Instances of traditional school yard bullying among adolescents have been examined by researchers for decades. More recently, cyberbullying has been introduced among adolescents and has begun to be seen as a counterpart to traditional offending behaviors. Scholars have examined the rates of these types of offending, as well as the negative outcomes that result from victimization. However, studies examining the underlying factors that lead to these types of offending, specifically a comparison and combination of the two, are few and far between. This research examines how factors of strain, association with deviant peers, alcohol and/or drug use, and time spent with friends may influence an adolescent's likelihood to engage in any or all offending behaviors. Data are from the Health Behavior in School-Aged Children for which a national sample of 12,642 adolescents aged 10 to 17 years, in grades 5 through 10 were surveyed during the 2009-2010 school year, to assess behaviors that have been linked to health-risks among adolescents. Results indicate that specific factors of strain, drug and/or alcohol use, deviant peers, and time spent with peers significantly impact cyberbullying offending, traditional bullying offending, and both types of offending combined, among adolescents. The findings show that further action should be taken to reduce rates of all types of bullying among adolescents in schools and homes.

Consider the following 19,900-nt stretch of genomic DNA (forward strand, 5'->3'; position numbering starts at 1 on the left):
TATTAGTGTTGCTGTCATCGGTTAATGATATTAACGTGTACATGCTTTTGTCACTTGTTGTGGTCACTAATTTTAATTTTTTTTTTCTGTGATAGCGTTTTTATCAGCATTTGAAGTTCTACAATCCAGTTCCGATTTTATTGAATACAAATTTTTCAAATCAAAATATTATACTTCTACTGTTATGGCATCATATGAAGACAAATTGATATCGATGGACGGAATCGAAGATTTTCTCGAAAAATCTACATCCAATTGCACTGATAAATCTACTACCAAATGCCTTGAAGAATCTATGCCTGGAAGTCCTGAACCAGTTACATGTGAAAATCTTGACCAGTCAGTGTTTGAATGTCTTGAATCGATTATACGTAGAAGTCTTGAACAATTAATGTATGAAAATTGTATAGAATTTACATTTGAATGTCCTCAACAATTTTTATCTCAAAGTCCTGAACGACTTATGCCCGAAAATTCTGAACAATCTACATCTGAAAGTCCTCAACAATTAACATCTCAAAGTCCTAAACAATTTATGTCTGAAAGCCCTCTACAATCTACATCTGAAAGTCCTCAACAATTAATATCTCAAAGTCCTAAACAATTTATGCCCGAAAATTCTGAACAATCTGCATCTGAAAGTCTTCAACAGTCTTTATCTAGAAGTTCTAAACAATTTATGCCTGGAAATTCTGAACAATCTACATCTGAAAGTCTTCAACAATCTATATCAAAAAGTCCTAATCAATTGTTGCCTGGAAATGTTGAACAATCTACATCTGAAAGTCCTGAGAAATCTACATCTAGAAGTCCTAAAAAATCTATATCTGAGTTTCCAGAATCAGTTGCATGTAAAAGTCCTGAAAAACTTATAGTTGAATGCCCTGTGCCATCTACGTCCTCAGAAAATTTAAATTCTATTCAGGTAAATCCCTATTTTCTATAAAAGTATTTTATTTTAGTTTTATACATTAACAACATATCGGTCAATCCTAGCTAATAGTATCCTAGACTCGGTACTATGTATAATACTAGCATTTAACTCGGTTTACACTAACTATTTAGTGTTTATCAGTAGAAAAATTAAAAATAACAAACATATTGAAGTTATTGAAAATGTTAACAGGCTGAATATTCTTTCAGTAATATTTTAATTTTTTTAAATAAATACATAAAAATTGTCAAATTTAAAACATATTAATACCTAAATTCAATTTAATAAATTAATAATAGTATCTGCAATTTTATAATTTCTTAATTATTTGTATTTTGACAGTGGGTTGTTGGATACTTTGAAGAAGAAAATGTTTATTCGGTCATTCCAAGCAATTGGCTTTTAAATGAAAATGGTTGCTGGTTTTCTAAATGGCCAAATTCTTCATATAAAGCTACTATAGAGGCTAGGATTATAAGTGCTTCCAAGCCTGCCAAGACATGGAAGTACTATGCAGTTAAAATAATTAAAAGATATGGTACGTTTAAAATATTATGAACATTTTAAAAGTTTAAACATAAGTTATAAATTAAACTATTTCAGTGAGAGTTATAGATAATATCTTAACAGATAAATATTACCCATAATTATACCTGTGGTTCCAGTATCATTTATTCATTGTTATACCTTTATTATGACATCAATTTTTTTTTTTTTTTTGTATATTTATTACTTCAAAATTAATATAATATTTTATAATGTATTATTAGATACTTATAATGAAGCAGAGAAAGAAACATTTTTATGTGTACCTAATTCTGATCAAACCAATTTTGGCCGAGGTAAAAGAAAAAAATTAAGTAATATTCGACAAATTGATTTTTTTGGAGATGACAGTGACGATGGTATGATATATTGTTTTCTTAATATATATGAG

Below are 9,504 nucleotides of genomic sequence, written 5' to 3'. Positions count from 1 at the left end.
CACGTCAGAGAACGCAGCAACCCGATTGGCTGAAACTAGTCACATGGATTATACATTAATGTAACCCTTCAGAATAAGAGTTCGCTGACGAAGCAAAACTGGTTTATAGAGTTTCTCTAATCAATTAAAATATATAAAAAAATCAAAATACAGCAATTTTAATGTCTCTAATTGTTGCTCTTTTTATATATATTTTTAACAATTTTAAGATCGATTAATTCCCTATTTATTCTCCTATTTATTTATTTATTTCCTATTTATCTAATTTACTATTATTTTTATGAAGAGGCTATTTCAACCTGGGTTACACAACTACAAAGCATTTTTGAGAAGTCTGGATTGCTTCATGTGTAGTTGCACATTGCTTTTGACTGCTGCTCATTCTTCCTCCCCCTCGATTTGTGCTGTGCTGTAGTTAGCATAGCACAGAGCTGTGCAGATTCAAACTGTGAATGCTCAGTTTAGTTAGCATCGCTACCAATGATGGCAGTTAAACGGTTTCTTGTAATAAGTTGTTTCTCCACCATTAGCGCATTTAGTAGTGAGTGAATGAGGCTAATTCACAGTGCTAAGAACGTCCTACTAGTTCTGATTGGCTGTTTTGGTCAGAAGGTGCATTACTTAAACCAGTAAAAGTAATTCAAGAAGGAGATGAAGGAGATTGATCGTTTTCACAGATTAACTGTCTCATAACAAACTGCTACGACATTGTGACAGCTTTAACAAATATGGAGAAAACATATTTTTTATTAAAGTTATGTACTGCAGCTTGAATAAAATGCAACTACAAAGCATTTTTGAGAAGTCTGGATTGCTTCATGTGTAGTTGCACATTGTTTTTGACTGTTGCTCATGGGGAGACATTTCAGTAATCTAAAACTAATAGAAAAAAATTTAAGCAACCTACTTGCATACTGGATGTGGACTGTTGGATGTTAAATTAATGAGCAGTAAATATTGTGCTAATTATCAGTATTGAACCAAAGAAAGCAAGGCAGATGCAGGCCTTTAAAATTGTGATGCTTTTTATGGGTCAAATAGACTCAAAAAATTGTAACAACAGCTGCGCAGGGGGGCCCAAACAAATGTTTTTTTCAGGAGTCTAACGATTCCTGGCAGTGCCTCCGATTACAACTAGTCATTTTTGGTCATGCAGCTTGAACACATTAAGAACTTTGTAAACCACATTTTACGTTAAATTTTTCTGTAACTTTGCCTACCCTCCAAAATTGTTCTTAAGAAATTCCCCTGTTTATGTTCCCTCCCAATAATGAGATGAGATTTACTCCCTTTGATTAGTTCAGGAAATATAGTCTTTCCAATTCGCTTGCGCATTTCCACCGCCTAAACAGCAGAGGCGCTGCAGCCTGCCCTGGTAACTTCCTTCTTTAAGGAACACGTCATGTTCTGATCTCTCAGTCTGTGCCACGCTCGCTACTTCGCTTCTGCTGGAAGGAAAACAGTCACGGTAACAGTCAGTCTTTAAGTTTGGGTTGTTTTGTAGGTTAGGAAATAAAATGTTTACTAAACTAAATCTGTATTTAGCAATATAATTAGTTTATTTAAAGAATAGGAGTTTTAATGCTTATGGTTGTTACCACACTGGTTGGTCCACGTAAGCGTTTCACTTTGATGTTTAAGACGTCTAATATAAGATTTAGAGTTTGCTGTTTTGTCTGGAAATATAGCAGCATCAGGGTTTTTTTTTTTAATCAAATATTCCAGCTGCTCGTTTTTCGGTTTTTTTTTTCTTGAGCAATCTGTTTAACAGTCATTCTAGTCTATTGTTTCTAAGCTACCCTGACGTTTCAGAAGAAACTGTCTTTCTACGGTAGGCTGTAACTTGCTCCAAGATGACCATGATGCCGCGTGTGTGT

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Doctor of Philosophy (Ph.D.)
College of Sciences
Length of Campus-only Access
Doctoral Dissertation (Open Access)
Strohacker, Emily, ""Why You Gotta Be So Mean?" Examining The Impact Of Underlying Social Factors On Traditional And Cyberbullying Offending" (2017). Electronic Theses and Dissertations. 5419.
Restricted to the UCF community until May 2017; it will then be open access.